I have a dark secret. Okay, it’s not actually that dark and as far as secrets go, it hasn’t been particularly well hidden, but still, here goes… This weekend, I am going to Las Vegas to see Celine Dion in concert. For the eighth time. I have an entire section of my closet dedicated to sparkly Celine concert dresses. My favorite nightgown is an ankle-length T-shirt with Celine’s face on it. “Queen Celine” is by far my most played Spotify playlist, albeit usually on the private setting. Yep, I’m a Celine Dion superfan, and I think it’s finally time to share my truth with the world.
I never, ever thought I would jump on the Celine Dion bandwagon. I complained constantly back when “My Heart Will Go On” was the only song on the radio, and my favorite musicians tend to be angry men like Trent Reznor and Maynard James Keenan. The turning point came a few years ago when my friend Kyle–already a huge Celine Dion fan–forced me to watch one of her concert DVDs on a lazy Saturday afternoon. “She’s totally ridiculous,” he said, “You’ll love her.” I begrudgingly agreed, on the condition that we could also play Battleship to combat the inevitable boredom. After a few songs, something weird happened: I didn’t even care about the state of my aircraft carrier; I was totally hypnotized by Celine’s stage presence, her charisma, her costumes, her facial expressions, and of course–that voice.
There’s a really big note in a song called, “I Surrender.” Like, it lasts so long that you can actually take a bathroom break when it starts and be back on the couch before it’s over (Kyle has tested this theory). This note is the perfect showcase for Celine’s instrument. Just when you think she couldn’t possibly have any more air in her lungs, her voice gets louder and clearer and soars to the next level. This was the note that made me a Celine Dion fan. About three-quarters of the way through it I turned to Kyle and said, “Wait, those are human vocal cords?” He nodded, but his smug grin said it all: he had just inducted a new member into the cult of Celine.
After that, Celine became our shared obsession. We’d drive around singing “It’s All Coming Back To Me Now” at the top of our lungs. We friended other Celine fans on Facebook. We permanently changed our pronunciation of “love” to “luuuuurve.” And we started going to Las Vegas, where Celine has a long-running residency show, every chance we could. If you’ve never been to a Celine Dion concert, let me tell you something: it’s like entering another world. It’s a world of emotional ballads and dramatic gowns and sequins–so many sequins! It’s a two hour escape from reality, which is awesome because you know what? Sometimes reality sucks.
I discovered Celine the year my brother decided to join the Marines. I felt like my world was falling apart, and I didn’t know how to deal with it. I’m a really emotional person, but sometimes I have a hard time expressing my emotions. Celine’s world is full of uninhibited, unapologetic, in-your-face emotion. A lot of people find it sappy and annoying, but at that moment in time, it was exactly what I needed. I went to my first Celine concert about a week after my brother left for bootcamp. When Celine sang a French song called “Ne Me Quitte Pas” (translation: “Don’t Leave Me”), I totally teared up. Looking around the auditorium, I could see that everyone else was wiping tears away too. Were we crying because of an emotional rendition of an intense song? Sure, but we were also crying for a thousand different reasons that were personal and meaningful. I was thinking of my brother and the vast sea of uncertainty my life had suddenly become. “Don’t leave me,” I kept thinking. “Please don’t leave me.”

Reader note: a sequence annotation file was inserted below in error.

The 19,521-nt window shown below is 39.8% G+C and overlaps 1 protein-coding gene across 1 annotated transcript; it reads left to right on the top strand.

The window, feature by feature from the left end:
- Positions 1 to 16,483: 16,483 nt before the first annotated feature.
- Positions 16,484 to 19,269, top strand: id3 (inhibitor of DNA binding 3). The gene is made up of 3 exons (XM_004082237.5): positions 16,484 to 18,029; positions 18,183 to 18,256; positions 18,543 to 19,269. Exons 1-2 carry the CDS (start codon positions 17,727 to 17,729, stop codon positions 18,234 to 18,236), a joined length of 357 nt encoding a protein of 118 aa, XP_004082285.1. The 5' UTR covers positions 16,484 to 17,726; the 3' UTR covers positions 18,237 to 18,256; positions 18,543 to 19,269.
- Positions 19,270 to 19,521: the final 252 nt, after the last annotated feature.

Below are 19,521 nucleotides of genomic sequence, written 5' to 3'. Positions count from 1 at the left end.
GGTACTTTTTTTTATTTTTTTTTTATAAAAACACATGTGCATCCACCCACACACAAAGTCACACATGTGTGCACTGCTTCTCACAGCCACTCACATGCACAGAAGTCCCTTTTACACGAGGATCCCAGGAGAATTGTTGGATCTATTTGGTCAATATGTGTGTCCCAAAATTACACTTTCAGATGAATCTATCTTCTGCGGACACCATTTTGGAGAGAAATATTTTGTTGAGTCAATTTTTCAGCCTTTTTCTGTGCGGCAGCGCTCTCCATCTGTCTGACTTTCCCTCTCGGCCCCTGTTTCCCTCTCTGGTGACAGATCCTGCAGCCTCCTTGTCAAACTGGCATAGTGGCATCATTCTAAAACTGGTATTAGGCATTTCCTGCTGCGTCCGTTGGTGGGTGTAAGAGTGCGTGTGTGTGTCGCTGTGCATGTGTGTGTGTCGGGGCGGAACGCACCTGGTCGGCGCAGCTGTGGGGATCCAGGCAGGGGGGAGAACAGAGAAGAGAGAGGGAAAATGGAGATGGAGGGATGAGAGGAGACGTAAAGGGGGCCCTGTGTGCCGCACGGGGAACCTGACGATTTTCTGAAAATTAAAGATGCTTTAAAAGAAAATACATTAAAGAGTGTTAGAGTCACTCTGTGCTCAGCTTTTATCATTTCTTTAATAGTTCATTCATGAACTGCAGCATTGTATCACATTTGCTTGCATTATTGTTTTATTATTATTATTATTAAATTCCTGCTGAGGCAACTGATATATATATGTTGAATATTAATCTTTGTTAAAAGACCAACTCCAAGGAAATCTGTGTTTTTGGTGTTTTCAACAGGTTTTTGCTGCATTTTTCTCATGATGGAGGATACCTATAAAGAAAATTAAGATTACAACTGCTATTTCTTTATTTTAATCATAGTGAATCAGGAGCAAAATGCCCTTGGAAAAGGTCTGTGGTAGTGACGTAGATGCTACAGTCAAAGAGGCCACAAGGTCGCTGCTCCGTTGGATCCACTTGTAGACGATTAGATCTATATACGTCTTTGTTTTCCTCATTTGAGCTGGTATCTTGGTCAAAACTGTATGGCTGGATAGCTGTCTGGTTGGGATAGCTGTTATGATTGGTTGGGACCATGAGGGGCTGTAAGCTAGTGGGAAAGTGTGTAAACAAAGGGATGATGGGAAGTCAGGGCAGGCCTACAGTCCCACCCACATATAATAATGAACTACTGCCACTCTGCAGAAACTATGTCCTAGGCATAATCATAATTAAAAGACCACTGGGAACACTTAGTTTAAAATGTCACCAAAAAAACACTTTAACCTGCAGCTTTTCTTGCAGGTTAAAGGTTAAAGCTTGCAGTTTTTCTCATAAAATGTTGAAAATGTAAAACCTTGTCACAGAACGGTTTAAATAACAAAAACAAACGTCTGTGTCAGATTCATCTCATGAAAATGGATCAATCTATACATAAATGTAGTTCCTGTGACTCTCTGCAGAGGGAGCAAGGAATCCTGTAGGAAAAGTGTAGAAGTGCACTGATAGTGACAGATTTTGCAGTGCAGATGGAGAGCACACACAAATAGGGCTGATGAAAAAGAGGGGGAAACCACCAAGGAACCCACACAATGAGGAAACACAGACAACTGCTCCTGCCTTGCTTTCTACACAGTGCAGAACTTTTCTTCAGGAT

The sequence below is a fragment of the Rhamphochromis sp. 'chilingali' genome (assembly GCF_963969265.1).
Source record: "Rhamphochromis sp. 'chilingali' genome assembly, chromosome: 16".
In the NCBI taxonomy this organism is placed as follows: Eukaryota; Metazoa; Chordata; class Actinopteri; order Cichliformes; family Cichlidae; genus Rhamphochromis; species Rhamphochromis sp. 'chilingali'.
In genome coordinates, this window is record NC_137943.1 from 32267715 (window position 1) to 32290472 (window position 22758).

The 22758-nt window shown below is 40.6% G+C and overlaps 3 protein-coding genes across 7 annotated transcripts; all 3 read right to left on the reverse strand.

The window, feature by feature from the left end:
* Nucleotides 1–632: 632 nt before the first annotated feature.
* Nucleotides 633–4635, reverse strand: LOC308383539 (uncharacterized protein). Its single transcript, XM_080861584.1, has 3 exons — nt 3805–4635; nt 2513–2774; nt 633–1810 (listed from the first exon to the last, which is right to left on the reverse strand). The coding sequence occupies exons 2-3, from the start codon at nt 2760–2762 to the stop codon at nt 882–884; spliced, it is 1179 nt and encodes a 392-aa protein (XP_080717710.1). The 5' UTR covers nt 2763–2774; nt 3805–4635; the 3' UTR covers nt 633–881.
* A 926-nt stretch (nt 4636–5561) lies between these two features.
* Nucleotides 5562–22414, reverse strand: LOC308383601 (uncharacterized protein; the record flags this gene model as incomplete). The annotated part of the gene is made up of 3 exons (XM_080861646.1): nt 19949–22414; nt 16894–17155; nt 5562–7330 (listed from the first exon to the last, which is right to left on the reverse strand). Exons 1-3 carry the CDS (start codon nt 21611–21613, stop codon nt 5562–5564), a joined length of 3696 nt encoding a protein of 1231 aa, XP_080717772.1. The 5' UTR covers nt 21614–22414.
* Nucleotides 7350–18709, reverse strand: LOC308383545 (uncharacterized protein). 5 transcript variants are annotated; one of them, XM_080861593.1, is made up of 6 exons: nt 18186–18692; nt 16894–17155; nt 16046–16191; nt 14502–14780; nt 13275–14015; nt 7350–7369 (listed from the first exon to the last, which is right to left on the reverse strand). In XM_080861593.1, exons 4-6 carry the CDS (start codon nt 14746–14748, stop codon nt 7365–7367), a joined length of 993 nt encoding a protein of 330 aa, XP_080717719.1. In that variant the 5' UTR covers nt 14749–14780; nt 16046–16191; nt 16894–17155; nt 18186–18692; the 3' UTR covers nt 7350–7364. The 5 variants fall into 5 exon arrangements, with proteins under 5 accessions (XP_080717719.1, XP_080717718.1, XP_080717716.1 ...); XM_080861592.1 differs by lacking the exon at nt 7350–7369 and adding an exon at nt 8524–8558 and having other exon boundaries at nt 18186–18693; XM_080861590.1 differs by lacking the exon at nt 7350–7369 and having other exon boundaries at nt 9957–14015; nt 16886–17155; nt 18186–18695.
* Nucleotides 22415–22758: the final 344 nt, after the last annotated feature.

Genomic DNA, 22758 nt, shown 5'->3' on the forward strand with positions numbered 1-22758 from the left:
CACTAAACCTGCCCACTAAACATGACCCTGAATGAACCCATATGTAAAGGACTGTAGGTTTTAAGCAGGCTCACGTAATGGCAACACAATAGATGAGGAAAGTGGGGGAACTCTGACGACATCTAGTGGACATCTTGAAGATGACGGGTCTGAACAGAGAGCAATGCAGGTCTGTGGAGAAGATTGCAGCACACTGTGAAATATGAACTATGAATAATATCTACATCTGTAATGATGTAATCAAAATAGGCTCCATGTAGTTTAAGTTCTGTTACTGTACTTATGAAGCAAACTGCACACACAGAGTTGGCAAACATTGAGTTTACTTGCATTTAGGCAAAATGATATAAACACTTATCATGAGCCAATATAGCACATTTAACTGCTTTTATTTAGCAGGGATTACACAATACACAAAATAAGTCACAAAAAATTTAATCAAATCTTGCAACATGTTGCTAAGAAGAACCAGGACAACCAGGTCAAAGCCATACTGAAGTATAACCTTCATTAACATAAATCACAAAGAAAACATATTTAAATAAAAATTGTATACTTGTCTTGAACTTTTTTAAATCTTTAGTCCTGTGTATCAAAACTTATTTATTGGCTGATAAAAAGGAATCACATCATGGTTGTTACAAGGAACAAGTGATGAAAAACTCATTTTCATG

I understand that it’s really uncool to like Celine Dion. There was even an entire book written on the subject, called A Journey To The End Of Taste (way harsh, right?). But honestly, that’s part of the appeal. I certainly have some hipster tendencies (I own a pair of thick-rimmed glasses, you guys), but I get really exhausted trying to keep up with the ever-changing categories of genuinely cool and ironically cool. There’s nothing elite or exclusive about liking Celine’s music–she’s sold more than 200 million albums–and Celine Dion herself is not exactly cool: she’s silly and clumsy and has been known to have random crying fits on “Larry King Live.” And that’s exactly what I love about her. Her lack of self-consciousness is awesome, and it’s refreshing to join a group of millions of other people who like her and her music not because it’s cool or self-referential, but because they just, you know, like it.
The last time we went to see Celine, Kyle and I were only a few rows back from the stage. At one point in the show she came down into the audience and walked right up to us. As our jaws hit the floor, she reached out and grabbed Kyle’s hand, smiling at both of us. Afterwards we slumped back into our seats and agreed that it was the best thing that had ever happened to us in our entire lives.
Who knows what will happen this weekend. But there’s one thing I do know, to borrow a quote from “Titanic”: I’ll never let go, Celine. I’ll never let go.